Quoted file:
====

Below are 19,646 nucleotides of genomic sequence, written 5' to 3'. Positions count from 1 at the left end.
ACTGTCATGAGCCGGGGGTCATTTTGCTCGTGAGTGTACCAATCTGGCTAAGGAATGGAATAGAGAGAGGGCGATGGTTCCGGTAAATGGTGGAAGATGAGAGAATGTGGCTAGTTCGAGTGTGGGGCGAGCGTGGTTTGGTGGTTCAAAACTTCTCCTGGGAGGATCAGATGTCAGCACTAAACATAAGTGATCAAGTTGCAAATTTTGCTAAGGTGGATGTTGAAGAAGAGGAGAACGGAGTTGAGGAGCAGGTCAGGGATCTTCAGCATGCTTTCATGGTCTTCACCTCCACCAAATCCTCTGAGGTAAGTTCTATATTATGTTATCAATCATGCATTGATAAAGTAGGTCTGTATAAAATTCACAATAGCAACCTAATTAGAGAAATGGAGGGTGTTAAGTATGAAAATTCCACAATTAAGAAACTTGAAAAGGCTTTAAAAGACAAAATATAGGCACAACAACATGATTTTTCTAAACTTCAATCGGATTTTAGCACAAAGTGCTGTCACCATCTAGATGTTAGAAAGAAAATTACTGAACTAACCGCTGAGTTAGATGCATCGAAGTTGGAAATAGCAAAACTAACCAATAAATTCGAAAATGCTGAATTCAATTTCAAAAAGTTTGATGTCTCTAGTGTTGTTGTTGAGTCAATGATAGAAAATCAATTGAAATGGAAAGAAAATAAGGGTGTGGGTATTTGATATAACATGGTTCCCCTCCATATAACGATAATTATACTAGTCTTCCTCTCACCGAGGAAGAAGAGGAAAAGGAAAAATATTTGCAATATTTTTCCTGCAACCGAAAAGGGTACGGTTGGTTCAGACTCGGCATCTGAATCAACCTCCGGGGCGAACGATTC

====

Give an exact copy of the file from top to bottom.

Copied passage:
Below are 19,646 nucleotides of genomic sequence, written 5' to 3'. Positions count from 1 at the left end.
ACTGTCATGAGCCGGGGGTCATTTTGCTCGTGAGTGTACCAATCTGGCTAAGGAATGGAATAGAGAGAGGGCGATGGTTCCGGTAAATGGTGGAAGATGAGAGAATGTGGCTAGTTCGAGTGTGGGGCGAGCGTGGTTTGGTGGTTCAAAACTTCTCCTGGGAGGATCAGATGTCAGCACTAAACATAAGTGATCAAGTTGCAAATTTTGCTAAGGTGGATGTTGAAGAAGAGGAGAACGGAGTTGAGGAGCAGGTCAGGGATCTTCAGCATGCTTTCATGGTCTTCACCTCCACCAAATCCTCTGAGGTAAGTTCTATATTATGTTATCAATCATGCATTGATAAAGTAGGTCTGTATAAAATTCACAATAGCAACCTAATTAGAGAAATGGAGGGTGTTAAGTATGAAAATTCCACAATTAAGAAACTTGAAAAGGCTTTAAAAGACAAAATATAGGCACAACAACATGATTTTTCTAAACTTCAATCGGATTTTAGCACAAAGTGCTGTCACCATCTAGATGTTAGAAAGAAAATTACTGAACTAACCGCTGAGTTAGATGCATCGAAGTTGGAAATAGCAAAACTAACCAATAAATTCGAAAATGCTGAATTCAATTTCAAAAAGTTTGATGTCTCTAGTGTTGTTGTTGAGTCAATGATAGAAAATCAATTGAAATGGAAAGAAAATAAGGGTGTGGGTATTTGATATAACATGGTTCCCCTCCATATAACGATAATTATACTAGTCTTCCTCTCACCGAGGAAGAAGAGGAAAAGGAAAAATATTTGCAATATTTTTCCTGCAACCGAAAAGGGTACGGTTGGTTCAGACTCGGCATCTGAATCAACCTCCGGGGCGAACGATTC